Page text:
Marsh Award for Marine Conservation Leadership

The Marsh Award for Marine Conservation Leadership, run in partnership with Fauna and Flora International, has a specific focus on recognising those special people and organisations who are having a profound impact on marine conservation activities where they operate.

It particularly focuses on those who have been active in the communities, highlighting local leaders or organisations making a particularly special contribution to marine conservation through FFI’s three organisational aims:

• To secure the future of key threatened habitats and species.
• To address the root causes of biodiversity loss.
• To help others deliver conservation gains.

The 2014 winner is Patricia Davis

Patricia, pictured right, is an exceptional marine conservationist. She has independently secured funding for and delivered a number of pioneering projects, working with communities across many nations, from the Pacific islands and South East Asia to eastern Africa and the western Indian Ocean. In doing so, she has managed to bridge differences in language, culture and gender for the common purpose of conserving threatened species.

Patricia studied Zoology as an undergraduate at Oxford University and completed a Masters degree in Protected Area Management at James Cook University, in Queensland. At the age of 24 she travelled to the island of Palau in Micronesia where she worked closely with fishing communities and government representatives to highlight the plight of the smallest population of dugongs in the world.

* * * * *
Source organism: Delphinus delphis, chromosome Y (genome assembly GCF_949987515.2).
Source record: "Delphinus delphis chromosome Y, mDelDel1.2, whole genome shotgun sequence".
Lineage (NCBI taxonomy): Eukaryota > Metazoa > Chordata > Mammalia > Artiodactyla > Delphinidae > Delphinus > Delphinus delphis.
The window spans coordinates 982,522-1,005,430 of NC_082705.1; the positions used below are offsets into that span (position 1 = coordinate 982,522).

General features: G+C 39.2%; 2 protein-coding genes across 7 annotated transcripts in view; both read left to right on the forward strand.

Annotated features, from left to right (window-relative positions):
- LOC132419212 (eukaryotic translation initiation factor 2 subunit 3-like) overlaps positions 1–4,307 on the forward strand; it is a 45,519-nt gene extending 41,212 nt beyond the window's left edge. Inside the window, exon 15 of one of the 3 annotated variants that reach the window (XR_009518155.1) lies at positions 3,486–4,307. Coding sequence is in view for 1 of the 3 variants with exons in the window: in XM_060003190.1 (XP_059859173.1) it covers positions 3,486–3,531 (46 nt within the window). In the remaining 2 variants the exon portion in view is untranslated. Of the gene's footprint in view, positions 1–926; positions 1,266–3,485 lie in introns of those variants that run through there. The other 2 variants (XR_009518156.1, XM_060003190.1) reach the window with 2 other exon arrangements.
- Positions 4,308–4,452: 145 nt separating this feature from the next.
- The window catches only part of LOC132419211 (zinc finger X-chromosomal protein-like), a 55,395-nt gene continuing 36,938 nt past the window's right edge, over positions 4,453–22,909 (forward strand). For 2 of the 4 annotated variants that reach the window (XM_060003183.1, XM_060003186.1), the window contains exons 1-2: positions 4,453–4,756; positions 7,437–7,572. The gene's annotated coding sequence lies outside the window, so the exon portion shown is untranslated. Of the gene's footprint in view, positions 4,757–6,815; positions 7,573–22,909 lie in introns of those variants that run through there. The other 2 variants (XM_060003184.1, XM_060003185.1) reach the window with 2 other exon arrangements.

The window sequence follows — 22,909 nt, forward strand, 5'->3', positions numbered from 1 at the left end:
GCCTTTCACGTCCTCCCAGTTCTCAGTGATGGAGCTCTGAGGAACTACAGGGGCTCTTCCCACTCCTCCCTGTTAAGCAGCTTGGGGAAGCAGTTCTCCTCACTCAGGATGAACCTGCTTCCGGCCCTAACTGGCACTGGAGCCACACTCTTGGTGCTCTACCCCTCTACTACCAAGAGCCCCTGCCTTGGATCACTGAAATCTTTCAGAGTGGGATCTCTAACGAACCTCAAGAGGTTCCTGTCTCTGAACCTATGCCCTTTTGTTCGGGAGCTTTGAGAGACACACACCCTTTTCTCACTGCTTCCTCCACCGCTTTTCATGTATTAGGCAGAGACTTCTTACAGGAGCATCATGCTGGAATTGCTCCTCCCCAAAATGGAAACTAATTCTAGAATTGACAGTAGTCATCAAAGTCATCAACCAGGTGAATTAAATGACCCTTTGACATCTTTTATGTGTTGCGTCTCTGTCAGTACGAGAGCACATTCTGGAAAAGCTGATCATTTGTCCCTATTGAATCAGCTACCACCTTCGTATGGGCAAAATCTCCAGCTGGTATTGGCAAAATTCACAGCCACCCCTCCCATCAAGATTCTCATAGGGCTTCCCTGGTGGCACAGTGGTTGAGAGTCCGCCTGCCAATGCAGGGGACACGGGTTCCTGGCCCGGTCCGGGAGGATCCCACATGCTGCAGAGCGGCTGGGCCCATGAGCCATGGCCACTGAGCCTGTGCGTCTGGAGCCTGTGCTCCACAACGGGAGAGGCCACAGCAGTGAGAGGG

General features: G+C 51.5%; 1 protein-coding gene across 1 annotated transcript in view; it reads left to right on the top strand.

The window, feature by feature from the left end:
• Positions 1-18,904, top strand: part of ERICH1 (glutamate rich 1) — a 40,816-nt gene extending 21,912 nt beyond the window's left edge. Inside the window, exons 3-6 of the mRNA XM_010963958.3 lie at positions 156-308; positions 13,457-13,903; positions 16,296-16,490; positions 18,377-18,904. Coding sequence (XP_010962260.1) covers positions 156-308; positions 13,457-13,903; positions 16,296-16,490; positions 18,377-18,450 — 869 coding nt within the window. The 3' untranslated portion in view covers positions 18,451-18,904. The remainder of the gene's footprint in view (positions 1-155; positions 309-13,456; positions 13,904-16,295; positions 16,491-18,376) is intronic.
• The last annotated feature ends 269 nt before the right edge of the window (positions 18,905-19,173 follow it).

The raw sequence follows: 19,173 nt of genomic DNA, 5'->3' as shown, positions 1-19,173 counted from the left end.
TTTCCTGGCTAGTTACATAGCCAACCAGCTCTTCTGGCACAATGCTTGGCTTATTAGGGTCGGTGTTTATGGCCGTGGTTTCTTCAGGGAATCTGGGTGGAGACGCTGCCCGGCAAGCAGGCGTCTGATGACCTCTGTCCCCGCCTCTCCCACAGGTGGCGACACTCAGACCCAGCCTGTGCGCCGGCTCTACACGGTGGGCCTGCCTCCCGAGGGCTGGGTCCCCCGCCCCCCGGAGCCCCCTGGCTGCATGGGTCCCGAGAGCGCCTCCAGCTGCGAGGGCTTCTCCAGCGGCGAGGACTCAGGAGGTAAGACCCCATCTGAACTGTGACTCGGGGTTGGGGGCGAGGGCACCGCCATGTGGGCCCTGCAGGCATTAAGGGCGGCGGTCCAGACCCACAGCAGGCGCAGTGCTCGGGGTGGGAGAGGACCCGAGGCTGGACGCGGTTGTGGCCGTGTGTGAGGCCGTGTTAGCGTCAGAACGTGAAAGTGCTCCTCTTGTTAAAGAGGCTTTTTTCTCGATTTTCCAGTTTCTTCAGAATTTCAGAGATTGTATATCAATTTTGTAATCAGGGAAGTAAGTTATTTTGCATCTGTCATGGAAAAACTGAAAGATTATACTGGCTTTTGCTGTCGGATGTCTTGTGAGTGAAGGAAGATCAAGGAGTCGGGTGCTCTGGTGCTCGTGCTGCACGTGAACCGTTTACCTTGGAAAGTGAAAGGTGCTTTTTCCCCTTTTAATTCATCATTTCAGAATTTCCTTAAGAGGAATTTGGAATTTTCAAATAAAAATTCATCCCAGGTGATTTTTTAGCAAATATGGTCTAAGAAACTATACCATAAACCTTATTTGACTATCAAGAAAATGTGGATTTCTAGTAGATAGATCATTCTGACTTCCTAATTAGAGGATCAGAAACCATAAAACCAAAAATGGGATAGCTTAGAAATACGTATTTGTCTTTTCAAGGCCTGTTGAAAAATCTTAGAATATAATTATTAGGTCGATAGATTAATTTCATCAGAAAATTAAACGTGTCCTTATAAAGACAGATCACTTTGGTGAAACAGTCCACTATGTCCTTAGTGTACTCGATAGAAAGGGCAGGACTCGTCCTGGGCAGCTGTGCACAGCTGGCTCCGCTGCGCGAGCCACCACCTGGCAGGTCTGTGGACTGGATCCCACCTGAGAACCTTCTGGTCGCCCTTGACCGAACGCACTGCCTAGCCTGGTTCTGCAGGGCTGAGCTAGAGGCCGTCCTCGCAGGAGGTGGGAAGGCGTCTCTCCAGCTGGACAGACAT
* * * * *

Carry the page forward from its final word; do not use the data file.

It was during this period that she also co-founded the not-for-profit organisation, ‘Community Centred Conservation’ - ‘C3.’

Patricia has worked in the Comoros Archipelago, off the East Coast of Africa where she recruited a local team to conduct research, community awareness and conservation activities and completed the first national survey of dugongs. This encouraged the Comoros to sign the new Convention on the Conservation of Migratory Species on Dugong Conservation.

Patricia relocated to Madagascar when she was invited by government representatives to extend her work to their country. Between 2009 and 2011 she completed the largest ever survey of dugongs and their habitat. She has also built foundations in the Philippines to establish the first dedicated dugong research and conservation programme in the province of Palawan.

Patricia has pioneered the 'Environmental Stewardship' model. This focuses on community-based marine conservation in return for the development of social services and infrastructure, such as repair of schools and delivery of healthcare. She has also designed a survey technique which can be applied in remote areas, where dugong populations are too small to study through conventional techniques. The surveys have been incorporated into a global survey technique which is now promoted worldwide.

Patricia’s efforts have been recognised in recent years by a number of Awards, including the Conservation Leadership Programme's Future Conservationist Award (2007), the Future for Nature Award (2012) and the Environmental Laureate Award (2014).


Fauna & Flora International
4th Floor, Jupiter House
Station Road, Cambridge
United Kingdom



Previous Winners:

2013 Joni Trio Wibowo

2012 Zafer Kizilkaya

2011 Alexander Gaos